Mike Lapchick:
I don’t.  You never know it’s going to work.  Its just — yeah, I can go half a dozen times a day between this will never work to this will be more successful than I’m capable of handling.  I’ll vacillate six times a day between those.  So I don’t think it’s ever a good practice to know that it works.

Because then you become complacent, and that’s the death of any business.  It’s always looking for tweaking and upgrading, and improving, and listening to your customers.  Its like raising kids, it just doesn’t, it’s not something that one day you’re just done and it’s a lifelong process.

Tim Jahn:
When you were finally deciding to start shotfarm, what was the biggest challenge you ran into to actually make this a reality?

Mike Lapchick:
Miss-hires.  Miss-hires were a big challenge.  Yeah.  Because I’m not a developer so I can’t interview, you know, I can interview ten people and be impressed with all ten of them.  Because they all talk circles around me.  And, but so it was really difficult.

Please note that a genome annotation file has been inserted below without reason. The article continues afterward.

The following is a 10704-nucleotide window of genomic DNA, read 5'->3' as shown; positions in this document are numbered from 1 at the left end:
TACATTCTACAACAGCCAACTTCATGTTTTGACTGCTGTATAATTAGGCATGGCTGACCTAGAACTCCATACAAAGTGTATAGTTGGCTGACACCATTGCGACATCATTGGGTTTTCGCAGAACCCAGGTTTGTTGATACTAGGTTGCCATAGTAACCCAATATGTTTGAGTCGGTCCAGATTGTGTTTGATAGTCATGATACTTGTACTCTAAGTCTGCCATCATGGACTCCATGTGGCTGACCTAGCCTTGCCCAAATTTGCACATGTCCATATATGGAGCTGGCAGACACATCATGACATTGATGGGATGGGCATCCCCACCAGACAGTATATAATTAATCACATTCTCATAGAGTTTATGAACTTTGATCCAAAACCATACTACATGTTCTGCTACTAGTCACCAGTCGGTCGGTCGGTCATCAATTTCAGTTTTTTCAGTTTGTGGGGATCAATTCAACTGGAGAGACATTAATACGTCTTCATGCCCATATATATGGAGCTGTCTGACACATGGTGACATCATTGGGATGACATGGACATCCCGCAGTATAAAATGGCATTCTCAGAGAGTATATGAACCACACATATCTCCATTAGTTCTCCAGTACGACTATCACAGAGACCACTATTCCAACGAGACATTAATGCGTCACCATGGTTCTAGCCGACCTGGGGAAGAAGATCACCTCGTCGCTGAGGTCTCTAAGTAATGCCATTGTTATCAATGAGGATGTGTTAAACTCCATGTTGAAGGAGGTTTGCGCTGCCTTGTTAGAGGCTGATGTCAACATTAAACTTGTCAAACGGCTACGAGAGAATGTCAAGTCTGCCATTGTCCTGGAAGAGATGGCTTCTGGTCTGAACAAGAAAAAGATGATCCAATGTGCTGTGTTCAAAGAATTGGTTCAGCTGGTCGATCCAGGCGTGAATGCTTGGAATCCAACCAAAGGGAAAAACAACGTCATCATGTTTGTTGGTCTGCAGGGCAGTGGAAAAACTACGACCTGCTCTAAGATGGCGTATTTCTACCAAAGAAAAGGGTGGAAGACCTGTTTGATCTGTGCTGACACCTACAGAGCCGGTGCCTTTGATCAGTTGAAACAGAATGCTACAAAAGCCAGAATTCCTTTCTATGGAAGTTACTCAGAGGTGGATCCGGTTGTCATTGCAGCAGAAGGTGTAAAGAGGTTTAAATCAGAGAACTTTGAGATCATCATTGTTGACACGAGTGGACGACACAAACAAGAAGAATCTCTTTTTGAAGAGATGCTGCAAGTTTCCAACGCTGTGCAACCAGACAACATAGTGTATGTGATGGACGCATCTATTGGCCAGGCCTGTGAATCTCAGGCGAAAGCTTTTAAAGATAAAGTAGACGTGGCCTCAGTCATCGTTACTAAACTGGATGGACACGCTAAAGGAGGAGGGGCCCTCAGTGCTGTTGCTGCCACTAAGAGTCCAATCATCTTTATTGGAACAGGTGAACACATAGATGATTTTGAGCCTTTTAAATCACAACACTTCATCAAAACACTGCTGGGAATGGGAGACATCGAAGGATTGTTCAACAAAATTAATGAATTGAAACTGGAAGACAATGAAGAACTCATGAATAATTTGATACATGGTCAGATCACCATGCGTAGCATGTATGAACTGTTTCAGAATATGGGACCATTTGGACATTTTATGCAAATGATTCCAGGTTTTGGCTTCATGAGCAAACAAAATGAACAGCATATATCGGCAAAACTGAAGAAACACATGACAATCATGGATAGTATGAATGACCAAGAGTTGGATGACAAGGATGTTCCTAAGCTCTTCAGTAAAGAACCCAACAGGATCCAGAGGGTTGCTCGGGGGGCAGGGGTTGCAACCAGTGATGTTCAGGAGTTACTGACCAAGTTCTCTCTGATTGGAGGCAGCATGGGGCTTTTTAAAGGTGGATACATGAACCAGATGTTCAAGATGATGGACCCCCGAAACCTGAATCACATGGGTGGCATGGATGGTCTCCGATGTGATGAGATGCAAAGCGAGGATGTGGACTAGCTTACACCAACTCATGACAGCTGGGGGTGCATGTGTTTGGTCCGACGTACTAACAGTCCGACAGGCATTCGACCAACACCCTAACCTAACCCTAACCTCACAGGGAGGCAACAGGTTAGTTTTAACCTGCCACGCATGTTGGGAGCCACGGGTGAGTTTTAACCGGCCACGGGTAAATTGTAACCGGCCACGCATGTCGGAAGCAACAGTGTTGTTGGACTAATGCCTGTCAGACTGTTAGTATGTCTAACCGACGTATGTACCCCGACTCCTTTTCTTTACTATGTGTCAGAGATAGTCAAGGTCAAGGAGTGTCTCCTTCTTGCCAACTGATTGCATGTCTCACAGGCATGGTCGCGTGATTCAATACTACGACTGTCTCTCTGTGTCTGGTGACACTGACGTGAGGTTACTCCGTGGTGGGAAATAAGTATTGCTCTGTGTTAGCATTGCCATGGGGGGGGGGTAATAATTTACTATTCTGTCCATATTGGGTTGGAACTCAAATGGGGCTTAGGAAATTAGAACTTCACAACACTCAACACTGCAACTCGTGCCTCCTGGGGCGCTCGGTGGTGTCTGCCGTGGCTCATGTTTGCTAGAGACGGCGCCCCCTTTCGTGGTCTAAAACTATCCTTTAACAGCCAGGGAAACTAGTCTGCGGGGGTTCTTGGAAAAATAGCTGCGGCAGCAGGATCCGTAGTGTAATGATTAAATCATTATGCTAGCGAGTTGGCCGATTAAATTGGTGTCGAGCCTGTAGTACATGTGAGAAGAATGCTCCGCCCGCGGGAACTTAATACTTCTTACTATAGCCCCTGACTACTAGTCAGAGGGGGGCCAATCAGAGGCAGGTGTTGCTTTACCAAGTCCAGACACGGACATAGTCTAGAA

So we spent a good six months with the wrong developer and went down the wrong path initially and finally let him go and we’re back at square one.  So that was tough.  And had the same issue with some marketing people, which you would think I would be better at interviewing.  But yeah, that’s been the problem.  It was the problem with the last company too.

Some people interview really well and don’t perform.  And then visa versa is true the same amount of time.  And its just like meeting people in life, you meet somebody — I found that the people who feel like, like instant best friend often times don’t turn out to be really good friends.  It’s the ones who actually, you sniff each other out.  And it takes a while to develop.  And those are the best friends I have, are those people, and the same with the employees a lot of times.  So I don’t think I’ll ever get good at hiring.  I don’t — its such a strange thing.